Sturgeon: Coronavirus lockdown 'unlikely to be lifted' soon
Scotland's coronavirus lockdown is not likely to be lifted "in the very near future", Nicola Sturgeon has said.
The first minister said there were "early optimistic signs" that social distancing measures were having an impact on the spread of the virus.
But she said that "until we know more and have solid evidence, we must stick with it".
She said the lockdown would not be in place "for a single minute longer than necessary", but it remains "essential".
Interim chief medical officer Dr Gregor Smith also said the lockdown measures were expected to remain in place for a "significant period of time".
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Ms Sturgeon said a total of 6,076 Scots had now tested positive for coronavirus, although she stressed that this would be an under-estimate and did not include figures from some local laboratories.
She said there were 1,797 patients in hospital, 211 of whom are in intensive care.
And a further nine people have died after testing positive for the virus, bringing the total figure to 575.
However, Ms Sturgeon stressed a "note of caution" around the figures, as they only include hospital deaths where patients have recorded a positive test and there tends to be a reporting lag over the weekends.
More detailed figures including deaths in care homes and other settings - and those where coronavirus is a "suspected" cause - will be released on Wednesday.
By law, the UK's lockdown restrictions have to be reviewed every 21 days, and are set to be looked at this week.
However, Ms Sturgeon said there was no prospect of them being lifted in the short term.
She said: "I want to be very clear, so nobody is under any illusions - that review is not likely to result in these restrictions being lifted in the very near future.
"There are early optimistic signs that the steps we are taking are working, but until we know more and have solid evidence, we must stick with it."
Stressing that the stringent measures remain "essential", the first minister added: "They will not be in force for a single minute longer than necessary, but if we lift them too early or do so without thinking through properly how we can ease them while still keeping the virus under control, then we risk it spreading out of control, risk it overwhelming our NHS and risk it taking many more lives."
Analysis by BBC Scotland's David Henderson
The traditional Easter message is one of rebirth and renewal. The message from the Scottish government, embroiled as it is in the country's biggest crisis in decades, can't be so uplifting. "Don't delay funerals" was the grim theme of what the interim chief medical officer had to say.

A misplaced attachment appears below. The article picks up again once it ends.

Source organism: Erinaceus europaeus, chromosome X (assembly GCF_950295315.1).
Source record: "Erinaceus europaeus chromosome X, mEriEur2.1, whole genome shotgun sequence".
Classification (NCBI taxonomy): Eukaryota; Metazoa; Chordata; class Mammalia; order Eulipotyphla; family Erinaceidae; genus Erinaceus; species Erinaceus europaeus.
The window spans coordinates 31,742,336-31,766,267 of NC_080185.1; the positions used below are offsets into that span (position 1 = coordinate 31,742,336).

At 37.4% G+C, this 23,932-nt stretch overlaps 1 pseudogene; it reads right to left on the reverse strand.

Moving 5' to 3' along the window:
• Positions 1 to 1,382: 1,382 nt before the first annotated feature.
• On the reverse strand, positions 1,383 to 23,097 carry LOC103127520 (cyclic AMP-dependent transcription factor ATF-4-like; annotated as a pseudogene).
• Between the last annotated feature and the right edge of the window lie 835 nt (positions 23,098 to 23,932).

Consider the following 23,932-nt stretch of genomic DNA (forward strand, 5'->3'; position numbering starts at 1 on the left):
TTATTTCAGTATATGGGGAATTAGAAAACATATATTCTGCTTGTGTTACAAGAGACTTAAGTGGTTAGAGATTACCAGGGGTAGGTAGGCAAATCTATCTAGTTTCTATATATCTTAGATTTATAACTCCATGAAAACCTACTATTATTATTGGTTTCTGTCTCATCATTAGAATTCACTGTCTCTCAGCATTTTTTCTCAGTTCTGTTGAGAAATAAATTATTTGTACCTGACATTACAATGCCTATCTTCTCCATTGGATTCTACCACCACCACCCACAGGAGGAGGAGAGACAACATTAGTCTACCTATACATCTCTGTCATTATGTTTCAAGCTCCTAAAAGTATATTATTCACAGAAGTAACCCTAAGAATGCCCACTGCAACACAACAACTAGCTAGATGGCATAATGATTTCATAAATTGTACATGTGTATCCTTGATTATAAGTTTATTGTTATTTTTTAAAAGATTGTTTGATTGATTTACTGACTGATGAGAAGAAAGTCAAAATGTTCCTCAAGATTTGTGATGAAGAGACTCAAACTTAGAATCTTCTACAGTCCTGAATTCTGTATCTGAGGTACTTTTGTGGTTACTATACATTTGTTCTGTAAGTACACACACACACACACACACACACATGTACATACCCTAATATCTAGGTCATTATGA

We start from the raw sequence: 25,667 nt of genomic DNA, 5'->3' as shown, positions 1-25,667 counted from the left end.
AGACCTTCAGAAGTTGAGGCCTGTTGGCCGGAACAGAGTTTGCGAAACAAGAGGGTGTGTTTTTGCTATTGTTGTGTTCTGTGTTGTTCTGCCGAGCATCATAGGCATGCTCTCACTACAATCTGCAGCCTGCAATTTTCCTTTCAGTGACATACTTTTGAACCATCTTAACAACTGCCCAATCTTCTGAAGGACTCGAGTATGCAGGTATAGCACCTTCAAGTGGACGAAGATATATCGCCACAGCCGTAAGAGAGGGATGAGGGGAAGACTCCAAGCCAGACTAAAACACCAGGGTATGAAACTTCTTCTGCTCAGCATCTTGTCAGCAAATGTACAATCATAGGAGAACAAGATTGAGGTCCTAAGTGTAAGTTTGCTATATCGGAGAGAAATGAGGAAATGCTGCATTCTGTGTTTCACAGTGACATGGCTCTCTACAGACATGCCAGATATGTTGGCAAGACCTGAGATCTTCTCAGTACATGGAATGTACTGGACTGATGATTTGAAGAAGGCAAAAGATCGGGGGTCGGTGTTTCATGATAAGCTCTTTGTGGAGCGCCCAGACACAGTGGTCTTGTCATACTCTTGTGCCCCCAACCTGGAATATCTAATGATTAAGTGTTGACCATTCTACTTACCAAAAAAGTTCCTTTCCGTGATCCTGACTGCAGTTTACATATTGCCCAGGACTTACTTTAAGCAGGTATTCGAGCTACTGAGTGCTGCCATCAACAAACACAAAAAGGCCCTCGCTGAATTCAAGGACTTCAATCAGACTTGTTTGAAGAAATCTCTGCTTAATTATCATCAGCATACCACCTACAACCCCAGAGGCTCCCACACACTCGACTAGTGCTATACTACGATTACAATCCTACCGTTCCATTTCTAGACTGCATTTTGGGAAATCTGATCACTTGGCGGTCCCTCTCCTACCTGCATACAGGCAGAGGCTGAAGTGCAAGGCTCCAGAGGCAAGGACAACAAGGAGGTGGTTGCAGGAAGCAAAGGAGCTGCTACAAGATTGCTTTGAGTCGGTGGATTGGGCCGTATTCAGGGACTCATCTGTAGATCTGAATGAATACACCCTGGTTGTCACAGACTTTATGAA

Some families, it seems, may want to delay holding a service until the government lifts strict limits of how many family and friends can attend. It underlines how the virus - and the lockdown - impact on everyone's lives.
The first minister made it clear there'll be a review of restrictions this week - but they're not likely to be lifted in the very near future. The key goal, she said, was saving lives.
What then of an exit strategy from the lockdown? On this too, there was caution - a need to wait and see how lifting controls might work - or backfire - in other European countries. Nicola Sturgeon said the more consistency across the UK the better, when restrictions are eased. But if Scotland has to take a different approach for practical reasons, she's happy to do so.
Ms Sturgeon said "we need to understand a bit more than we do now about the impact these measures have had" before consideration is given to lifting them.
She said that "the virus may not have gone away", and that having repressed it there was a danger that it could start to spread again after restrictions are lifted.
The first minister said that when measures are eased, the country could "effectively go back into a contain strategy" where the virus is kept in check via "testing, tracing, and isolating".
Dr Smith said there was "real interest" in developing a new app to help trace people who may have the virus, and said it "looks very promising" as a way of tracking cases - although he said it would be linked to "traditional methods of contact tracing".
Ms Sturgeon said when this happened in different parts of the UK would depend on the evidence, "not a point of constitutional ideology either way". She said "simplicity of messaging" might make it easier to maintain a "consistent" approach across the whole UK, but said if the evidence showed different timescales or approaches should be used in Scotland then "we will not hesitate to do that".